To devotees of old cars, that description draws memories of glamorous cars whose mission was to impress with excess.
While the cars lacked a pillar aft of the front doors, they were never lacking in eye appeal. With names that evoked far-flung resort areas, the vehicles were coated in chrome and accented in garish colors.
But hardtops vanished by the early '70s, killed by the spectre of proposed government rollover standards that never materialized.
Leave it to the stylists at Mercedes-Benz, who know more than a little bit about glamour, to revive this type of coupe in the North American market with the 2003 CLK 320 and CLK 500.
The look is every bit as beautiful as it was 50 years ago, except this time, Mercedes engineers have given the body enough strength to do without visible pillars between the front and rear doors.
The CLK 320 uses a 215-horsepower 3.2-liter V-6, while the CLK 500 uses a more powerful 302-horsepower 5-liter V-8. Both motors are hooked to a seamlessly smooth five-speed automatic transmission with manual shift control.
For testing purposes, the good folks at Mercedes-Benz provided a CLK 320 for testing.
The V-6 motor is typically German: lots of power on tap once you are under way. It is easy to drive the car smoothly and precisely. Shifts from the five-speed automatic are almost imperceptible.
Braking is excellent, as is foul-weather traction. Mercedes-Benz's usual portfolio of electronic aids sees to that.
There is the solid teutonic ride and handling that is expected of a Mercedes-Benz, although it never felt as sporty as a Cadillac CTS or BMW 5-Series.
But this car's glamorous styling makes up for it. To call the car glamorous is an understatement, as the subtle exterior color, ''Desert Silver'' a $655 option, contrasts smartly with the ''Stone Leather'' interior.
The flowing lines belie the car's rather small size, measuring in at a short 182.6 inches. That's the same length as a Chevrolet Cavalier. While the CLK's rounded headlamps may resemble the mid-size Mercedes-Benz E-Class, the vehicle actually rides on the smaller C-Class platform.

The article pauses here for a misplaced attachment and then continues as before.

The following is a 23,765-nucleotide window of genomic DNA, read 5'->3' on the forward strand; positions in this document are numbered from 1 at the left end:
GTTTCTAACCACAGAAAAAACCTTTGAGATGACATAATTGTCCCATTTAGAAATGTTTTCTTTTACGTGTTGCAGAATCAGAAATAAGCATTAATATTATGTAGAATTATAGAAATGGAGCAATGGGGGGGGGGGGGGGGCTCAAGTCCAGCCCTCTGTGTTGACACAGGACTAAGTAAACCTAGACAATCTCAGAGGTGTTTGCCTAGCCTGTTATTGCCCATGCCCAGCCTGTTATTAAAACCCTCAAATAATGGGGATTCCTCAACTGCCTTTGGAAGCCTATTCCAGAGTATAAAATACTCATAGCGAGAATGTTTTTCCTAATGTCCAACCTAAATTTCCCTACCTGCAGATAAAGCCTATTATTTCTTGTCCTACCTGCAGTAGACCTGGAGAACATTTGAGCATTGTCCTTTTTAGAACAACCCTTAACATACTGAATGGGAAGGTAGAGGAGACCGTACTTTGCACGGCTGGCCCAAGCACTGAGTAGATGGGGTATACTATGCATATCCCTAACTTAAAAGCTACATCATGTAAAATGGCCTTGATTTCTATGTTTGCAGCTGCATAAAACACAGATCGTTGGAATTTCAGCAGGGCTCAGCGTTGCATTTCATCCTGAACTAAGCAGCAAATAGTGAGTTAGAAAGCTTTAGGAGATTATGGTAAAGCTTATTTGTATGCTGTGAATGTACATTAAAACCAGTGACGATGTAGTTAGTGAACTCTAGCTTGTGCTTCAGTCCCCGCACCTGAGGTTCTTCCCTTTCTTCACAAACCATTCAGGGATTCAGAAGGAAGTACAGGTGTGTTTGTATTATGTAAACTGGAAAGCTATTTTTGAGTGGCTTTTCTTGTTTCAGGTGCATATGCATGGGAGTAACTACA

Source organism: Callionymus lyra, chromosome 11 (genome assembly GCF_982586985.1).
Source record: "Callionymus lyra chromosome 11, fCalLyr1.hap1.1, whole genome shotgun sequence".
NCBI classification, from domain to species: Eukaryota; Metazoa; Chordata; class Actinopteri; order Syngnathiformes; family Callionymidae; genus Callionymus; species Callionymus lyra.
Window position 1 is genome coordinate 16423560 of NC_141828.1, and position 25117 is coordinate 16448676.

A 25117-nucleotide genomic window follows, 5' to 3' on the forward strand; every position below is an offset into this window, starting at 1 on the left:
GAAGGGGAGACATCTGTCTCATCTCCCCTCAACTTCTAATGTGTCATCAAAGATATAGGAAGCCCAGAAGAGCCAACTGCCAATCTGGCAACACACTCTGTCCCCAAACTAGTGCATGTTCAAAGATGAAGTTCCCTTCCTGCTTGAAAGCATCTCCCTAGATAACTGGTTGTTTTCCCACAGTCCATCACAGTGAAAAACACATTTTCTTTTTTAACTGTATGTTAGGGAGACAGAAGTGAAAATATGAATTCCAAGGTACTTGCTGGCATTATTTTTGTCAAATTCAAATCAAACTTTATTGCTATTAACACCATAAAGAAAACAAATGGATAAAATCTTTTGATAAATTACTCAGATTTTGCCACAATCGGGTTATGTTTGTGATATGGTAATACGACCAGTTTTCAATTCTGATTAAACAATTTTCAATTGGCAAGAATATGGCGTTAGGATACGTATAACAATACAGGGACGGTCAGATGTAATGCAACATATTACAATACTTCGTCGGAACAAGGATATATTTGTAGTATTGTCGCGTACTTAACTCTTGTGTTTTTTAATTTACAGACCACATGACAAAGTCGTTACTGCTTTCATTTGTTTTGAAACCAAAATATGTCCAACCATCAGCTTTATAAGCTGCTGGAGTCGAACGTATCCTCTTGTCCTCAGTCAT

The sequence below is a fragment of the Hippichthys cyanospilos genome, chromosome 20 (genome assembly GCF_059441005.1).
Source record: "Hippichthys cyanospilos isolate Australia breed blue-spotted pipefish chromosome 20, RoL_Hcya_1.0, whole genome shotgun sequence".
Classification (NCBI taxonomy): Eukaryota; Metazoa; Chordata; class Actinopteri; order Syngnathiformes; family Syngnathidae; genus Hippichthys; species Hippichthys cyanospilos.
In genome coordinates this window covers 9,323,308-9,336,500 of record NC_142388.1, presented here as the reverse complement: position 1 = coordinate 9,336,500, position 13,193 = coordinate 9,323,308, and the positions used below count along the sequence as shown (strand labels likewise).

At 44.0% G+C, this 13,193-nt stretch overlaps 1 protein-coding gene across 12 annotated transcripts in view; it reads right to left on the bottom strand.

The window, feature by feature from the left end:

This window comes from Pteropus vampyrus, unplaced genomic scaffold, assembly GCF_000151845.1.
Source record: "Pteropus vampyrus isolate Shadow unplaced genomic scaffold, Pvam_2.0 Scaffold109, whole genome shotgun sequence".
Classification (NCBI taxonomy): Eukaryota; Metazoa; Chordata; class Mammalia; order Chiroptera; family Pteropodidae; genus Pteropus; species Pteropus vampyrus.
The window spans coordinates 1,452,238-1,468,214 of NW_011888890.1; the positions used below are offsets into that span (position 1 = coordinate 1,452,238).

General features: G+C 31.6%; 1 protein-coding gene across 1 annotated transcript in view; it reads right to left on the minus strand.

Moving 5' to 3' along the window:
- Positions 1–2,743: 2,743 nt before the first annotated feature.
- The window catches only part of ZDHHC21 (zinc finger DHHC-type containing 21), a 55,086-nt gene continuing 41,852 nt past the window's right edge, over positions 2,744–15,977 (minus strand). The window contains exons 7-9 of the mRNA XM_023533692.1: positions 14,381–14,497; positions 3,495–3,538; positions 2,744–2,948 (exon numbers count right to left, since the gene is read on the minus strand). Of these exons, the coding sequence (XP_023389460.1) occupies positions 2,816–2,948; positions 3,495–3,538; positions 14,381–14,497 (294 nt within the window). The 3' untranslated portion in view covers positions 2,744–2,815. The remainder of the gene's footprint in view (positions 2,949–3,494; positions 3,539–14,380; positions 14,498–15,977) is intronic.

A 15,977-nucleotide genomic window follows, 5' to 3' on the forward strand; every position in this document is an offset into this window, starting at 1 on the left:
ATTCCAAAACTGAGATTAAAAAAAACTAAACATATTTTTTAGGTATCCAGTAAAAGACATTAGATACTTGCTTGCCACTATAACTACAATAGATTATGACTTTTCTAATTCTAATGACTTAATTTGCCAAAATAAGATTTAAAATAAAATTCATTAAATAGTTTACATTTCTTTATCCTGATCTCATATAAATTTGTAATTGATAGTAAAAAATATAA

But the interior furnishings are pure E-Class.
The leather seating, burl walnut trim and champagne-colored carpets are sumptuous and very inviting. The seats are typically firm in the Mercedes tradition, but seat bolsters are a bit narrow. There's good room in the front, but rear seat passengers will definitely feel cramped. Seat heaters are optional, surprising, given the car's over $40,000 base price.
But other luxuries abound.
Seatbelt presenters hand front seat occupants their seat belts, so they won't strain their giblets reaching back for them. All mirrors dim automatically. Windshield wipers adjust the speed automatically depending on rainfall intensity. The driver's seat and steering w heel move out of the way to ease exiting the vehicle.
Other goodies include the cell phone/navigation/audio system combo, complete with screen and many, many buttons. Someday, an automaker will realize that simplicity is as much a luxury as electronic overkill.
In the meantime, you'll find the system works well, after you figure it all out. The Bose audio system has excellent sound, although the glovebox-mounted CD changer would skip every time the glovebox door was slammed shut. Slamming was necessary because closing it gently never resulted in a closed glovebox.
The instrument cluster is quite interesting, with the center of the instrument used for trip information. The needle revolves around this central gauge to indicate speed. It is a design that's both innovative and appealing.
The whole car is appealing, at least from a style and technology standpoint.
Sadly, the same can't be said for some annoyances that cropped up during testing. The most worrisome one was an engine that felt as if it were about to stall. It stumbled and lost power at low speeds, just like cars with carburetors used to do on cold mornings.
Other problems included windshield wipers that were so noisy they almost drowned out the excellent Bose audio system and a driver's side window that made a noise similar to that of fingernails on a chalkboard.
That's what made the Mercedes-Benz CLK320 somewhat disappointing: but glamour has its price.